Wale Babalakin, chairman of the Bi-Courtney Group of Companies, has called for a critical and urgent review of the nation’s judiciary.
Speaking on Thursday at the ongoing 2016 law week of the Lagos branch of the Nigerian Bar Association (NBA), the senior lawyer said: “Where we are now is a melancholic decadence of a great institution.”
He recalled that the chief Justice of the old western region earned more than the governor of the Central Bank of Nigeria (CBN) in the 60s.
Babalakin said the judiciary he grew up knowing is totally different from what exists now.
He lamented the lost values and the lack of innovative ways of tackling issues prevalent, disclosing that the issues he identified about Nigeria’s judiciary in his 1986 doctoral thesis submitted to the Cambridge University are yet to be resolved.
“There have been no improvements; we still have unthinking responses to severe problems. Have you related the solution to the problem?” he asked.
On complaints about the appointment of judges, Babalakin held that Nigeria’s judiciary will remain the same until efforts are made to attract the best individuals to the bench.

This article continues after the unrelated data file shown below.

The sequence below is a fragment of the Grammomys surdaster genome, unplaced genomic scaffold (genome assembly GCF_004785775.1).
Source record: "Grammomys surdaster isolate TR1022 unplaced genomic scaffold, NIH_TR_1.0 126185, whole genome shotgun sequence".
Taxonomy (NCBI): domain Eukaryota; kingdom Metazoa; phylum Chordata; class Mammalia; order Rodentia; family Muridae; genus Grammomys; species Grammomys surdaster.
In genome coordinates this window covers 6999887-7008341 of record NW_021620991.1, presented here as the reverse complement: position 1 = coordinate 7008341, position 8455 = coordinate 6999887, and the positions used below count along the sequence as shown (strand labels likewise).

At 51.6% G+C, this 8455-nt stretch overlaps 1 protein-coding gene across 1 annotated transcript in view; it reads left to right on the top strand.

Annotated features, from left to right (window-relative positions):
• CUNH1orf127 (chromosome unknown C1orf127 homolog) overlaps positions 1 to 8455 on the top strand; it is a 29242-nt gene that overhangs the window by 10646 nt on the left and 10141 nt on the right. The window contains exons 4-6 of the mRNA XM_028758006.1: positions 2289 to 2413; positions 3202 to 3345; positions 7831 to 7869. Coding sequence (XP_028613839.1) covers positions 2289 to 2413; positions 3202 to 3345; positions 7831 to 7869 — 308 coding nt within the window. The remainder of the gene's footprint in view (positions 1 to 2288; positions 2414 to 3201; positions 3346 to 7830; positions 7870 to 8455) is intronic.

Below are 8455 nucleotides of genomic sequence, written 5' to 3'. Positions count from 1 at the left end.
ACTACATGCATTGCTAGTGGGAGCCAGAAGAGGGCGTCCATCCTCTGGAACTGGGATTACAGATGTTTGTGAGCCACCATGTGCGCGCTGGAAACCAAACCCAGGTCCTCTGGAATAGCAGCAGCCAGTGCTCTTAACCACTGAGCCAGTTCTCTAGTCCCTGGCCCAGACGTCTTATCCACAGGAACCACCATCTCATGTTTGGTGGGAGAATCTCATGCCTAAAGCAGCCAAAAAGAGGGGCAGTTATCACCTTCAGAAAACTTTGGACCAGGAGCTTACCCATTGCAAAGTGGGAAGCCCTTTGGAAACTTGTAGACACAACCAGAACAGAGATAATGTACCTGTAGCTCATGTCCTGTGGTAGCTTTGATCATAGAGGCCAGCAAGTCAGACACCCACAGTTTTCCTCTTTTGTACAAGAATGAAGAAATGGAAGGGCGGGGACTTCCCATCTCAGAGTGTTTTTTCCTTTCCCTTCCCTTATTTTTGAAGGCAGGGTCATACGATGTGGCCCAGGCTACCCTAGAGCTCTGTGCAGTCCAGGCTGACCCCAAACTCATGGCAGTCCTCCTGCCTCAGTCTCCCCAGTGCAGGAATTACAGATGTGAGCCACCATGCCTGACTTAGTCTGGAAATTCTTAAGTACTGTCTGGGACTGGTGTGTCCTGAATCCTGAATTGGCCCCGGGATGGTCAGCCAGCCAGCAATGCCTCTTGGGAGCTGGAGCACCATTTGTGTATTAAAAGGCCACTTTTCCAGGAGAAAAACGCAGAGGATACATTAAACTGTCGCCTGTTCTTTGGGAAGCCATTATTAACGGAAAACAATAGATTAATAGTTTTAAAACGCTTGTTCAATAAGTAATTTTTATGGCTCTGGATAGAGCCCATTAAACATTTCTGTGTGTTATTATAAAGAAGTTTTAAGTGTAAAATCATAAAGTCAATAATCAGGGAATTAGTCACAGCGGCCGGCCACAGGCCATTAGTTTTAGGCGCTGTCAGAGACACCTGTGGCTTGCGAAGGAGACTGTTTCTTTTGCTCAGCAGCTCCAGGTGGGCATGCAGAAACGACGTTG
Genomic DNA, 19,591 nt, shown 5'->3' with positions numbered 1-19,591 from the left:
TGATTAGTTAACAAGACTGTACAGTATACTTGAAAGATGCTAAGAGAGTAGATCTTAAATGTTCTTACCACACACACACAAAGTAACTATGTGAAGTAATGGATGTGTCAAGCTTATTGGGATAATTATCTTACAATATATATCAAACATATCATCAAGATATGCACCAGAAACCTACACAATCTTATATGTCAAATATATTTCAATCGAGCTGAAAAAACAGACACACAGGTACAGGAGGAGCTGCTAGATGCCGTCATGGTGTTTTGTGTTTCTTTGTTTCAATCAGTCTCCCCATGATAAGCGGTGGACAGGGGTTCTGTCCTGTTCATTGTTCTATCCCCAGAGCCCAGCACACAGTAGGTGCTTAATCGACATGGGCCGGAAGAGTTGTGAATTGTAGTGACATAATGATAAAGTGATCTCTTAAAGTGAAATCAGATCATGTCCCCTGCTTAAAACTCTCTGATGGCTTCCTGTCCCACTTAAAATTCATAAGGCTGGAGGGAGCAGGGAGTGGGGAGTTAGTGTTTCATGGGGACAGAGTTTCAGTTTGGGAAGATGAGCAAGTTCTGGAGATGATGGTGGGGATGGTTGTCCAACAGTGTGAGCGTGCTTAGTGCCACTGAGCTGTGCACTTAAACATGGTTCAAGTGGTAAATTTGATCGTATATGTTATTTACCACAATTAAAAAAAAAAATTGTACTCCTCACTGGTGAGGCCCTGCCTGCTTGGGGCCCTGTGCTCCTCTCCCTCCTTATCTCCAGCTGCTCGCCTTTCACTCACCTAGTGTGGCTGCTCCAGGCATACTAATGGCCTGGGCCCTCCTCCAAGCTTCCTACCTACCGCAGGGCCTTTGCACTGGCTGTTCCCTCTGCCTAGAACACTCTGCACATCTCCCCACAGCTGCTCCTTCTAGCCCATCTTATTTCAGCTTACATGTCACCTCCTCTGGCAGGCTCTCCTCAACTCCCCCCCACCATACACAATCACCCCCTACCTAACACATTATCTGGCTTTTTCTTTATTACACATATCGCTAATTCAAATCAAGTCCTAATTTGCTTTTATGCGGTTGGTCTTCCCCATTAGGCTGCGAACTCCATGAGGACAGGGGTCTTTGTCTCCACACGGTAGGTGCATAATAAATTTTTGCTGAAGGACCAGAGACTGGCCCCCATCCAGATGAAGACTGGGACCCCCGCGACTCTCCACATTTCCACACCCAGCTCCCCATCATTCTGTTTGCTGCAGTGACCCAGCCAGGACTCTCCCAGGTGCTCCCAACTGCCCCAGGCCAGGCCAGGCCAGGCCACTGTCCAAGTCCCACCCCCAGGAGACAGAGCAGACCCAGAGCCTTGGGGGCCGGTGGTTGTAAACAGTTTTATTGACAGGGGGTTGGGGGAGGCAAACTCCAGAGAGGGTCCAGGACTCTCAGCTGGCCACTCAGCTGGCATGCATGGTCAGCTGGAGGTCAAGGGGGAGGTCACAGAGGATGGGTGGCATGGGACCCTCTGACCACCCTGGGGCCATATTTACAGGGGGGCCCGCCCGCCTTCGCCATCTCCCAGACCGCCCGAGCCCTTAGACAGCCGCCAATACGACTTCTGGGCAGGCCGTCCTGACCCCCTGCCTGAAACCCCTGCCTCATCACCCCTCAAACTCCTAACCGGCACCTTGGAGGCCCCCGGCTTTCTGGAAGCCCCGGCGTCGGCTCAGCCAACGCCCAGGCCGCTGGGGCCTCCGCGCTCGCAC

“Our court system will work better when judges have superior intellect than even the best lawyers” he said, adding that a new method has to be found for the composition of the National Judicial Council.
He condemned the practice of promoting judges on the basis of seniority, noting that there are brilliant senior advocates of Nigeria who can be appointed to the bench as is done in the UK.
He also decried the poor quality of training available to young Nigerian lawyers, saying “this needs to be urgently addressed”.
“The legal training available today is totally unfair to lawyers,” he said.
He cited the example of the Nigeria Deposit Insurance Corporation (NDIC) decree which has not been critically appraised to see if it achieved its objectives.
“Law must remain the exclusive preserve of strong intellectuals; we need to reform the law; we have to rescue our profession,” he said.
Martin Ogunleye, chairman, Lagos Branch of the NBA, urged lawyers to save judicial time, adding that “we have to be creative and understand our position in this economic milieu.”
Two other lawyers, Funke Aboyade (SAN) and Deremi Durojaiye, aligned with Ogunleye, saying that time is money in law and that Nigeria would not lose anything by adopting latest technology in the administration of justice.